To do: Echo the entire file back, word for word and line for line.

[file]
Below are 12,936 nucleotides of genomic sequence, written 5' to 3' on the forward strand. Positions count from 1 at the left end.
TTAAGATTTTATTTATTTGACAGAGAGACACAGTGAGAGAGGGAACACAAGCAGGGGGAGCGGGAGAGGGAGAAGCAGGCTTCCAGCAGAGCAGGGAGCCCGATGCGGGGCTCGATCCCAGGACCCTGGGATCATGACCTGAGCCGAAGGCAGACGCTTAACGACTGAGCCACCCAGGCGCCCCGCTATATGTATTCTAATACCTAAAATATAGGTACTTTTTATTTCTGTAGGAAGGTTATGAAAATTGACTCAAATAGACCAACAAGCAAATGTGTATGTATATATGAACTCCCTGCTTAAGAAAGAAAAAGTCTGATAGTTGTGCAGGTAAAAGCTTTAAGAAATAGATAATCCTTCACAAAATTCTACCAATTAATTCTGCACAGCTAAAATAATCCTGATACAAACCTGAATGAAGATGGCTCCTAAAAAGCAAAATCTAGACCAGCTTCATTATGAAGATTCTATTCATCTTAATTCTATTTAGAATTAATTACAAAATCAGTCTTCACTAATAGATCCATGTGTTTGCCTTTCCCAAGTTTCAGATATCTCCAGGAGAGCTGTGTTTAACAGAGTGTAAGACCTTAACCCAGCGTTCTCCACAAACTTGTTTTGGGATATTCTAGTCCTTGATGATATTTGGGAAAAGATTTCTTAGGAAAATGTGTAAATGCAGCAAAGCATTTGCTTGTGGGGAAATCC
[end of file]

Below are 12,936 nucleotides of genomic sequence, written 5' to 3' on the forward strand. Positions count from 1 at the left end.
TTAAGATTTTATTTATTTGACAGAGAGACACAGTGAGAGAGGGAACACAAGCAGGGGGAGCGGGAGAGGGAGAAGCAGGCTTCCAGCAGAGCAGGGAGCCCGATGCGGGGCTCGATCCCAGGACCCTGGGATCATGACCTGAGCCGAAGGCAGACGCTTAACGACTGAGCCACCCAGGCGCCCCGCTATATGTATTCTAATACCTAAAATATAGGTACTTTTTATTTCTGTAGGAAGGTTATGAAAATTGACTCAAATAGACCAACAAGCAAATGTGTATGTATATATGAACTCCCTGCTTAAGAAAGAAAAAGTCTGATAGTTGTGCAGGTAAAAGCTTTAAGAAATAGATAATCCTTCACAAAATTCTACCAATTAATTCTGCACAGCTAAAATAATCCTGATACAAACCTGAATGAAGATGGCTCCTAAAAAGCAAAATCTAGACCAGCTTCATTATGAAGATTCTATTCATCTTAATTCTATTTAGAATTAATTACAAAATCAGTCTTCACTAATAGATCCATGTGTTTGCCTTTCCCAAGTTTCAGATATCTCCAGGAGAGCTGTGTTTAACAGAGTGTAAGACCTTAACCCAGCGTTCTCCACAAACTTGTTTTGGGATATTCTAGTCCTTGATGATATTTGGGAAAAGATTTCTTAGGAAAATGTGTAAATGCAGCAAAGCATTTGCTTGTGGGGAAATCC